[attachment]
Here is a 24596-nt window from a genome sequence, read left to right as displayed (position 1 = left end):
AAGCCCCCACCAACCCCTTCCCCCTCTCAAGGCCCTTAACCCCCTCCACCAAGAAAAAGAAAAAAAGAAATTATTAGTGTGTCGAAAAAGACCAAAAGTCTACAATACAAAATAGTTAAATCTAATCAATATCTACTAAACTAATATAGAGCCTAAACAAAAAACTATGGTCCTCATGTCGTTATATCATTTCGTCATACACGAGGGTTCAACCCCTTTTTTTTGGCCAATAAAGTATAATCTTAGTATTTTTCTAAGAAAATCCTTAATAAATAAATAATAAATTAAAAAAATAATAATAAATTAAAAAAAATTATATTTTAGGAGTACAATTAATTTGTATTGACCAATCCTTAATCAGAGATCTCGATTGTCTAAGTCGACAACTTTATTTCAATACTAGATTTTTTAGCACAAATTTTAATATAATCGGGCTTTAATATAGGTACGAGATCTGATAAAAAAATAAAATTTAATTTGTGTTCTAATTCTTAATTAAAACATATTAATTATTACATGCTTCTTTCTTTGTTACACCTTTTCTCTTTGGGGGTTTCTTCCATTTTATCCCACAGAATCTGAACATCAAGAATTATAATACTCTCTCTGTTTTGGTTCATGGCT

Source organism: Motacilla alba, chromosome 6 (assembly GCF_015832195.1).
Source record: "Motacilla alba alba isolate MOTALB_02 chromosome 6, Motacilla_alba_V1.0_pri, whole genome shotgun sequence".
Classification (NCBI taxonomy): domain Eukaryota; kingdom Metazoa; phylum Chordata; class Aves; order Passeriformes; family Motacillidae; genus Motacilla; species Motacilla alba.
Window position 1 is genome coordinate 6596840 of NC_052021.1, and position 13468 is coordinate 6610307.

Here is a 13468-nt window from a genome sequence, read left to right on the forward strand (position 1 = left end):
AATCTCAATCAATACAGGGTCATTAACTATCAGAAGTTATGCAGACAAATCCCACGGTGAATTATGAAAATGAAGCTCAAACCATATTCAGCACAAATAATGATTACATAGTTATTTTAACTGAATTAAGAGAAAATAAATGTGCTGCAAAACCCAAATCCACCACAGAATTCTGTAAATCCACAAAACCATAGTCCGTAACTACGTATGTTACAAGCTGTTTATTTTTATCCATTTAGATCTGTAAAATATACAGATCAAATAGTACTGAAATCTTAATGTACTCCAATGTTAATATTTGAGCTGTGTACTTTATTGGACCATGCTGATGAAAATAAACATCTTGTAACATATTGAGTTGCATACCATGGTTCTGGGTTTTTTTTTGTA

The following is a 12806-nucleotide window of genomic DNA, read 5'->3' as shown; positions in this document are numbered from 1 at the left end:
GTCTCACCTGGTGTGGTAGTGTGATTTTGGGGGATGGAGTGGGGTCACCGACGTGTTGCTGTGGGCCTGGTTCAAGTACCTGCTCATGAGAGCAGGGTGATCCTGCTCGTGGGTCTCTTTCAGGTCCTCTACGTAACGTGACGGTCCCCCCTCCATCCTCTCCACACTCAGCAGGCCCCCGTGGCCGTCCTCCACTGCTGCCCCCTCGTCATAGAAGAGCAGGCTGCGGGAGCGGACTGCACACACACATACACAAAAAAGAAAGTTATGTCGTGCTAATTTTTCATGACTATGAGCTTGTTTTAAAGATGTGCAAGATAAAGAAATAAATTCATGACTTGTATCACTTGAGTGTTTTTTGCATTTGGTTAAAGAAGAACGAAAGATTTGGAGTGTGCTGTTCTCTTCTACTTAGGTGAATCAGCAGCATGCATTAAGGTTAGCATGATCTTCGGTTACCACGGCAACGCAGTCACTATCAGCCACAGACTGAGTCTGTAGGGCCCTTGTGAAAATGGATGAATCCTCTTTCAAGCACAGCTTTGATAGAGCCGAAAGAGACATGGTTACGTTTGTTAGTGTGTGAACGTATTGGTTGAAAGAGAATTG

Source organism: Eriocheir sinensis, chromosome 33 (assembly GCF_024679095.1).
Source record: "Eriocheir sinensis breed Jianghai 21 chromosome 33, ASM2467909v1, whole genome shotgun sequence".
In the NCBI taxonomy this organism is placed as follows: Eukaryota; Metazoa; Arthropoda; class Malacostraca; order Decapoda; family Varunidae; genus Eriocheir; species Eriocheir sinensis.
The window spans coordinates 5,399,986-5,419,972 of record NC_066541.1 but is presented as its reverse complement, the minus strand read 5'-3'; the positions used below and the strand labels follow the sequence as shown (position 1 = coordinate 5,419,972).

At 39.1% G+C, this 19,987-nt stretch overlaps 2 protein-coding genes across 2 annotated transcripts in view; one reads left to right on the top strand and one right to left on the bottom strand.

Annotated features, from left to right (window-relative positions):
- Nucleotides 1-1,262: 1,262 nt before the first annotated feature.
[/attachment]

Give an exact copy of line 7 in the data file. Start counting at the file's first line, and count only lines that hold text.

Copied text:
Here is a 13468-nt window from a genome sequence, read left to right on the forward strand (position 1 = left end):